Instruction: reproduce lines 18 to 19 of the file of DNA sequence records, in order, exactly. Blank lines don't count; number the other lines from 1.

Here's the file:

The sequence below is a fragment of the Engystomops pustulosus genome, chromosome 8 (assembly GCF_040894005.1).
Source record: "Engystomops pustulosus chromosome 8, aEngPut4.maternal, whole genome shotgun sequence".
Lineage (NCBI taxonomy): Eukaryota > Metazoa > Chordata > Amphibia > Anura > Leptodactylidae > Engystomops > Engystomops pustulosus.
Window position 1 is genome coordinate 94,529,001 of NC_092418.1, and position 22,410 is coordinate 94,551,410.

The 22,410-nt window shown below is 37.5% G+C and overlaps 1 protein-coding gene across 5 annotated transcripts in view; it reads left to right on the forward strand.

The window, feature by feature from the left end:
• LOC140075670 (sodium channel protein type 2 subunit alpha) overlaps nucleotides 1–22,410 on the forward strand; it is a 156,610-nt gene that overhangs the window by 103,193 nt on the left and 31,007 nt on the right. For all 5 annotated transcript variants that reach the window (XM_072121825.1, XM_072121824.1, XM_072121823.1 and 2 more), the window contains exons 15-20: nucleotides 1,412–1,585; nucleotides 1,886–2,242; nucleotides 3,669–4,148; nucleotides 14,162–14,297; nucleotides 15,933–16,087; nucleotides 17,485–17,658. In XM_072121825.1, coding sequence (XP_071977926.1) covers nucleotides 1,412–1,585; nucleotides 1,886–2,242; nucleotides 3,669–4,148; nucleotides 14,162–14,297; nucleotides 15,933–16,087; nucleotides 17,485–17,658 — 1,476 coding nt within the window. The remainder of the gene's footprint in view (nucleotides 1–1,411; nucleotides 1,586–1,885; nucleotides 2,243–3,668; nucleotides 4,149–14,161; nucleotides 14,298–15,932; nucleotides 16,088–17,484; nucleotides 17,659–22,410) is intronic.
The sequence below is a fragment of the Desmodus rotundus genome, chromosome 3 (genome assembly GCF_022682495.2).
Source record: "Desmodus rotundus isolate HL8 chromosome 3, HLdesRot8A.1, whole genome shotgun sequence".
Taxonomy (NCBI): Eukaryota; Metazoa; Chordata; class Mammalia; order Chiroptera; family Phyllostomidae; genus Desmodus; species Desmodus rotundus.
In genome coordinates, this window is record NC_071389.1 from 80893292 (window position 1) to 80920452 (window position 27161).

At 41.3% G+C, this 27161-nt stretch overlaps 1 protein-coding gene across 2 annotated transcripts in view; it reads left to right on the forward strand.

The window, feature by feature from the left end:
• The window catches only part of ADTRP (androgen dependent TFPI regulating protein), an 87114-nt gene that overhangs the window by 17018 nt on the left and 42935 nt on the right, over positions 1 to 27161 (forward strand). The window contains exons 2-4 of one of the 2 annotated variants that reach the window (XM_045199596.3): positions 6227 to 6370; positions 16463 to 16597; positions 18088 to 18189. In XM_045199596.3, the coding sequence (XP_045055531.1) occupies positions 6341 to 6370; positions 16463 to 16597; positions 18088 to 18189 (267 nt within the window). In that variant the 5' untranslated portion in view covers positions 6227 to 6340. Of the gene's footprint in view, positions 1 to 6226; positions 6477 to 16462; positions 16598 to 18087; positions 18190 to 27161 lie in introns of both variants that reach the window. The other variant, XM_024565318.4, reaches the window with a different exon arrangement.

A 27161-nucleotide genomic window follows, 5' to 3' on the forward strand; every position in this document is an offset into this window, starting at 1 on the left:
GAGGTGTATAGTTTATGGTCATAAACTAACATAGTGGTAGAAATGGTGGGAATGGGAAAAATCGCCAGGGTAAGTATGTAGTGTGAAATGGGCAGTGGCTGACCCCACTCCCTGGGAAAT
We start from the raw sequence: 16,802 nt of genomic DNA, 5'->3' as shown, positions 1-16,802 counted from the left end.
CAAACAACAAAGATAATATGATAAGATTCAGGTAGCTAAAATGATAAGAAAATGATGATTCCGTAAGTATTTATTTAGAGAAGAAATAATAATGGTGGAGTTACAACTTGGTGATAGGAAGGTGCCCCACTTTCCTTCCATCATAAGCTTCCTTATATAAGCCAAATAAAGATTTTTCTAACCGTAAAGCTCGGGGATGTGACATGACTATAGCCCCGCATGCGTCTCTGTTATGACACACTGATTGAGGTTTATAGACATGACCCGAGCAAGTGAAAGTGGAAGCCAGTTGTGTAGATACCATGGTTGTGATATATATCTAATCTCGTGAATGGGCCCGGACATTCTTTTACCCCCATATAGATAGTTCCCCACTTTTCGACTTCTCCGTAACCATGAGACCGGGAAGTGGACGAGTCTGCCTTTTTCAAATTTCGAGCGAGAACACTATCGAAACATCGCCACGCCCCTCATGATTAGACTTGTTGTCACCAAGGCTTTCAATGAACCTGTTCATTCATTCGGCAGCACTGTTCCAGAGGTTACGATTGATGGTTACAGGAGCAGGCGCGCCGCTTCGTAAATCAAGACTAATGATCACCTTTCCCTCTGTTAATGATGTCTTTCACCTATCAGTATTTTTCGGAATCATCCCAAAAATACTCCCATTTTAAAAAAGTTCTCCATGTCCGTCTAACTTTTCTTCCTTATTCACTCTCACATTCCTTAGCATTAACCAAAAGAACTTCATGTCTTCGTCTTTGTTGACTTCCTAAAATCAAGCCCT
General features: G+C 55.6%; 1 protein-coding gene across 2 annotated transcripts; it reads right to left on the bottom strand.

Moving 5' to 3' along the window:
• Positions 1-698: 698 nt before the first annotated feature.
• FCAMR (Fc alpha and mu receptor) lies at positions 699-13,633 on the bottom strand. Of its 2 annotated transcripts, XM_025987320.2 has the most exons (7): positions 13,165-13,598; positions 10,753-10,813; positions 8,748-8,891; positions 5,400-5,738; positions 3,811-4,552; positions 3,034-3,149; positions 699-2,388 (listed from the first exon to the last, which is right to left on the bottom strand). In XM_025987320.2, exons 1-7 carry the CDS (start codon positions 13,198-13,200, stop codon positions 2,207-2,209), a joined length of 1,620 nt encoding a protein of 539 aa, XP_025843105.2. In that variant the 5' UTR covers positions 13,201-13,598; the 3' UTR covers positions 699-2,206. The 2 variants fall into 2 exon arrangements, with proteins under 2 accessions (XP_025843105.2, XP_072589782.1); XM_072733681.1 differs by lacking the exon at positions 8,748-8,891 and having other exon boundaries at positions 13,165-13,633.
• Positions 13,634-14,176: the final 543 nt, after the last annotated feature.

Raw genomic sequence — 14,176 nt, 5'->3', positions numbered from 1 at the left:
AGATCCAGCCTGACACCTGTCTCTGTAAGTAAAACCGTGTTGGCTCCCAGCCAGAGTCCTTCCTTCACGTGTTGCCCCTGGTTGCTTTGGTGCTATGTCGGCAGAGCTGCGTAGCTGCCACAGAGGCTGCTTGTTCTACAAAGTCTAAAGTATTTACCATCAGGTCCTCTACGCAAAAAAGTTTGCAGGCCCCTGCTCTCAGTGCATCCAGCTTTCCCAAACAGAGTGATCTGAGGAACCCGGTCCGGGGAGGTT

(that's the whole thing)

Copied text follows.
CAAACAACAAAGATAATATGATAAGATTCAGGTAGCTAAAATGATAAGAAAATGATGATTCCGTAAGTATTTATTTAGAGAAGAAATAATAATGGTGGAGTTACAACTTGGTGATAGGAAGGTGCCCCACTTTCCTTCCATCATAAGCTTCCTTATATAAGCCAAATAAAGATTTTTCTAACCGTAAAGCTCGGGGATGTGACATGACTATAGCCCCGCATGCGTCTCTGTTATGACACACTGATTGAGGTTTATAGACATGACCCGAGCAAGTGAAAGTGGAAGCCAGTTGTGTAGATACCATGGTTGTGATATATATCTAATCTCGTGAATGGGCCCGGACATTCTTTTACCCCCATATAGATAGTTCCCCACTTTTCGACTTCTCCGTAACCATGAGACCGGGAAGTGGACGAGTCTGCCTTTTTCAAATTTCGAGCGAGAACACTATCGAAACATCGCCACGCCCCTCATGATTAGACTTGTTGTCACCAAGGCTTTCAATGAACCTGTTCATTCATTCGGCAGCACTGTTCCAGAGGTTACGATTGATGGTTACAGGAGCAGGCGCGCCGCTTCGTAAATCAAGACTAATGATCACCTTTCCCTCTGTTAATGATGTCTTTCACCTATCAGTATTTTTCGGAATCATCCCAAAAATACTCCCATTTTAAAAAAGTTCTCCATGTCCGTCTAACTTTTCTTCCTTATTCACTCTCACATTCCTTAGCATTAACCAAAAGAACTTCATGTCTTCGTCTTTGTTGACTTCCTAAAATCAAGCCCT
General features: G+C 55.6%; 1 protein-coding gene across 2 annotated transcripts; it reads right to left on the bottom strand.